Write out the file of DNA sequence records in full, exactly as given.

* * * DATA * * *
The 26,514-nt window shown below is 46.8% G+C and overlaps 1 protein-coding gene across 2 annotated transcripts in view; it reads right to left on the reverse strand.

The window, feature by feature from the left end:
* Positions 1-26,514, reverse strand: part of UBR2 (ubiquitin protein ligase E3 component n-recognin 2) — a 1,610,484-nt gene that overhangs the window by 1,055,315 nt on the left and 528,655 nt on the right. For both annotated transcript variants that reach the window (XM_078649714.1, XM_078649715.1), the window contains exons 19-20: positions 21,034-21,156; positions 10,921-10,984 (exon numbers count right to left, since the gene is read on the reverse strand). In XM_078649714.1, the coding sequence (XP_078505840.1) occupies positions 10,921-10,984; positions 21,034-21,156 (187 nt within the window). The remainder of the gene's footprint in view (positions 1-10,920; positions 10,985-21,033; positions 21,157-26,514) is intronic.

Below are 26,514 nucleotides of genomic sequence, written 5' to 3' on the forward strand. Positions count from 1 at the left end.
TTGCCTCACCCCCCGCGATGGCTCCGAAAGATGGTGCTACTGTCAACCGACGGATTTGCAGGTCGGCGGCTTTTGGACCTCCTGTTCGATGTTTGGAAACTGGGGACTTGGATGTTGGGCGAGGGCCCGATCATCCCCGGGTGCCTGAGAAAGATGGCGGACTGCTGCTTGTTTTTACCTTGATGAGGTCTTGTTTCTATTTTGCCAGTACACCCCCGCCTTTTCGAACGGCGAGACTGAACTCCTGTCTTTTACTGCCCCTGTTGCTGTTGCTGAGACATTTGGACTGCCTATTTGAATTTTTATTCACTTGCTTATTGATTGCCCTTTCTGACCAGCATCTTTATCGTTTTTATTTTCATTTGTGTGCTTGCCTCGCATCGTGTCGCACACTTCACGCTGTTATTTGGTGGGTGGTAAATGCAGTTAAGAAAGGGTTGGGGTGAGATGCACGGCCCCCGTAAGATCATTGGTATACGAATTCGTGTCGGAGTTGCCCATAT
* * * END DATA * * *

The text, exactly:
The 26,514-nt window shown below is 46.8% G+C and overlaps 1 protein-coding gene across 2 annotated transcripts in view; it reads right to left on the reverse strand.

The window, feature by feature from the left end:
* Positions 1-26,514, reverse strand: part of UBR2 (ubiquitin protein ligase E3 component n-recognin 2) — a 1,610,484-nt gene that overhangs the window by 1,055,315 nt on the left and 528,655 nt on the right. For both annotated transcript variants that reach the window (XM_078649714.1, XM_078649715.1), the window contains exons 19-20: positions 21,034-21,156; positions 10,921-10,984 (exon numbers count right to left, since the gene is read on the reverse strand). In XM_078649714.1, the coding sequence (XP_078505840.1) occupies positions 10,921-10,984; positions 21,034-21,156 (187 nt within the window). The remainder of the gene's footprint in view (positions 1-10,920; positions 10,985-21,033; positions 21,157-26,514) is intronic.

Below are 26,514 nucleotides of genomic sequence, written 5' to 3' on the forward strand. Positions count from 1 at the left end.
TTGCCTCACCCCCCGCGATGGCTCCGAAAGATGGTGCTACTGTCAACCGACGGATTTGCAGGTCGGCGGCTTTTGGACCTCCTGTTCGATGTTTGGAAACTGGGGACTTGGATGTTGGGCGAGGGCCCGATCATCCCCGGGTGCCTGAGAAAGATGGCGGACTGCTGCTTGTTTTTACCTTGATGAGGTCTTGTTTCTATTTTGCCAGTACACCCCCGCCTTTTCGAACGGCGAGACTGAACTCCTGTCTTTTACTGCCCCTGTTGCTGTTGCTGAGACATTTGGACTGCCTATTTGAATTTTTATTCACTTGCTTATTGATTGCCCTTTCTGACCAGCATCTTTATCGTTTTTATTTTCATTTGTGTGCTTGCCTCGCATCGTGTCGCACACTTCACGCTGTTATTTGGTGGGTGGTAAATGCAGTTAAGAAAGGGTTGGGGTGAGATGCACGGCCCCCGTAAGATCATTGGTATACGAATTCGTGTCGGAGTTGCCCATAT